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Prenups potentially useful for more than just the wealthy

It is fairly common knowledge that prenuptial agreements are useful tools for protecting assets in divorce. Unfortunately, many people assume that it is only those with significant wealth who should really consider entering into a prenuptial agreement. In other words, there is an assumption that prenups are really only useful for rich people.

While prenuptial agreements certainly can be a useful tool for those with a lot of assets to lose in the event of divorce, the scope of who may benefit from a prenuptial agreement is wider than is commonly assumed. For one thing, the assets a couple has prior to marriage are not the only assets they should take into consideration. After marrying, one or both spouses may start a business, come into inheritance, or contribute to the appreciation of one another’s separate assets. Prenuptial agreements can help ensure these assets remain separate in the event of divorce.  

For some couples, assets and wealth are not the major concern at the time of marriage, but debts are. This can certainly be true for couples who plan on incurring student loan debt during the marriage, who plan on using credit cards, or who are marrying an individual who has a propensity to taking on debt. While debts incurred prior to marriage are separate property, debts incurred during marriage are generally the responsibility of both spouses.  

Prenuptial agreements are not limited strictly to handling assets and debts in the event of divorce. They can also be used to define financial obligations during the marriage itself and upon the death of a spouse. This can include things like: how the couple plans on handling their finances during their marriage; when debts taken on by one party are separate and when they are marital; and how assets will be handled upon the death of a spouse.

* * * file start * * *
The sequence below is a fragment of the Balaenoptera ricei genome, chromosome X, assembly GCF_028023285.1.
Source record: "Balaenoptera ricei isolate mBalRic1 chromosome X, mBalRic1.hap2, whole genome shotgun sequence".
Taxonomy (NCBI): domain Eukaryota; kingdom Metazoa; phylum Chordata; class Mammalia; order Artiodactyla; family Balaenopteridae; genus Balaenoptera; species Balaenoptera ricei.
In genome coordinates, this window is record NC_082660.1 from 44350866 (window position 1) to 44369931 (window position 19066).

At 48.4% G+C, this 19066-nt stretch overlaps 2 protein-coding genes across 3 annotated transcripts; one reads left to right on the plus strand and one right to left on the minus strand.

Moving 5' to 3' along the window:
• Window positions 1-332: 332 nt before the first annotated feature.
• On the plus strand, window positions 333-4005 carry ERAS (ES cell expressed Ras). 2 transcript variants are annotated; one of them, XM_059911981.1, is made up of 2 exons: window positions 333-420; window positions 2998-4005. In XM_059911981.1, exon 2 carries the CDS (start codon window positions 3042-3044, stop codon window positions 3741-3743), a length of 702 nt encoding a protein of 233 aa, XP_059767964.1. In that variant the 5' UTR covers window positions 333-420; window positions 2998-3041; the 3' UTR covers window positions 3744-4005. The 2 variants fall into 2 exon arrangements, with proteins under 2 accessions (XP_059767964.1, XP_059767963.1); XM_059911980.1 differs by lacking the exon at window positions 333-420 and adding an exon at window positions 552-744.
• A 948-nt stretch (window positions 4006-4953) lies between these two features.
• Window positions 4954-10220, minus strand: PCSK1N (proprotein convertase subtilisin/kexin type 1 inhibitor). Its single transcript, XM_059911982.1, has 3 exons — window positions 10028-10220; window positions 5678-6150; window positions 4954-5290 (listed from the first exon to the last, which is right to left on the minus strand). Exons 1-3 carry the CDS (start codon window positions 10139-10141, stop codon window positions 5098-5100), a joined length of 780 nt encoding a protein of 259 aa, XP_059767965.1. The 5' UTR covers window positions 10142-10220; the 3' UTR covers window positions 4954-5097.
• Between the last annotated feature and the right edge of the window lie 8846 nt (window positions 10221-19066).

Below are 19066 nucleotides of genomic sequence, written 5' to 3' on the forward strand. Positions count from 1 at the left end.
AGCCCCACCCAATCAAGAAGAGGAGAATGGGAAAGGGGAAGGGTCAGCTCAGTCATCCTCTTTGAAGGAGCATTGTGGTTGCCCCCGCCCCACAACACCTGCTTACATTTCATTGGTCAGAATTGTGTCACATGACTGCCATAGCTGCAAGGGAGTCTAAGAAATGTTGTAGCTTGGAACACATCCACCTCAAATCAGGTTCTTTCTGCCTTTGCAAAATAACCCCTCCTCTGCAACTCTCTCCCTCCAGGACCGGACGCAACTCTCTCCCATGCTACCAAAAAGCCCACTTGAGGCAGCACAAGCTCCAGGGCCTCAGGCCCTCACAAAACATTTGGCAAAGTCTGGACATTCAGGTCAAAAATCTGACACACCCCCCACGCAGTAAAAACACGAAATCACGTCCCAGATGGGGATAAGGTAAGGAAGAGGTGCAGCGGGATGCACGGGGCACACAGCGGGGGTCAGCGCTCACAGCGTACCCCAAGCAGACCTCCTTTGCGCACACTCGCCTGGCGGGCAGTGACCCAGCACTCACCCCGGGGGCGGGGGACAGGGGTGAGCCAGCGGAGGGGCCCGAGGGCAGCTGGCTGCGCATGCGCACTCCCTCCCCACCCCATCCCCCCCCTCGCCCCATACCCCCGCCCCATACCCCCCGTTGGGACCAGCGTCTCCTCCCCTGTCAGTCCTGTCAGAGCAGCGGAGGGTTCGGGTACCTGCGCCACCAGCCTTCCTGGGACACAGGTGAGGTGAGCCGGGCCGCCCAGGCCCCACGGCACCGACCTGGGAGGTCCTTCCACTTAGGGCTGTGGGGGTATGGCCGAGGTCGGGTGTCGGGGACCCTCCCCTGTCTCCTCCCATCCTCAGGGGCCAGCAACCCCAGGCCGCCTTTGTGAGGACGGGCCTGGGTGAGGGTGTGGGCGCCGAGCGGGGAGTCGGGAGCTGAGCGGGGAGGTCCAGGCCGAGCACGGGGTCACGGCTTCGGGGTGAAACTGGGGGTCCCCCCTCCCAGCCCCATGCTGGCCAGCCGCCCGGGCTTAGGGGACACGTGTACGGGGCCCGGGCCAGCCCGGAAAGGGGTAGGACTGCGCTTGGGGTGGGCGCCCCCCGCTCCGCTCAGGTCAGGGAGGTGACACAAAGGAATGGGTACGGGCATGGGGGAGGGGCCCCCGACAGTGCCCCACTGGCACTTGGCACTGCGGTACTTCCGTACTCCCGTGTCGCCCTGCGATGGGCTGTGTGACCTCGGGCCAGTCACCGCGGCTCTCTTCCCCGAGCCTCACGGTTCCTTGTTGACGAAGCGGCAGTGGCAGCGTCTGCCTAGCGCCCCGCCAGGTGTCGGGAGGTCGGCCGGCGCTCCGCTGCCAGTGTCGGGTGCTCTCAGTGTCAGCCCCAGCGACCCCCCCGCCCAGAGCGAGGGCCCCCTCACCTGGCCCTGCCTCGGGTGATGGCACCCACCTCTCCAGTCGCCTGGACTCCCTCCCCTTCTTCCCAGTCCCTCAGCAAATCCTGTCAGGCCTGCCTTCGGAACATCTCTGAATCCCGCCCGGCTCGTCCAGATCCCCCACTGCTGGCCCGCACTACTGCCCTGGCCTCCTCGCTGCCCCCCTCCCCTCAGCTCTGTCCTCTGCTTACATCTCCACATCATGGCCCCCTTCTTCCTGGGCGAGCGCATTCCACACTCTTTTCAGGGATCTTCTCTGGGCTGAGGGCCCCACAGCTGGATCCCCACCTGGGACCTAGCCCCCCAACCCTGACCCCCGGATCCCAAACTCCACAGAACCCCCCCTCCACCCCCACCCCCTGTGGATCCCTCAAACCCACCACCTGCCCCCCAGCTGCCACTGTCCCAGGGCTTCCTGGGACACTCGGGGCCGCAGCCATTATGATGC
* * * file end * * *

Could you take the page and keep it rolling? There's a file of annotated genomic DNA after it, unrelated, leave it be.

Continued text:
Prenuptial agreements may also deal with certain aspects of life after divorce, such as the use of social media to make representations about each other, though these types of terms should be used cautiously.

For many couples, it is easier to think about entering into a postnuptial agreement, when the marriage is failing, rather than at the beginning of what will hopefully be a permanent union. In an upcoming post, we’ll look at some of the legal requirements for prenuptial agreements, how they compare to postnuptial agreements, and why it is important to work with an experienced attorney with respect to these agreements.

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Prenups potentially useful for more than just the wealthy | Peter A D'Angelo, Attorney at Law, PLC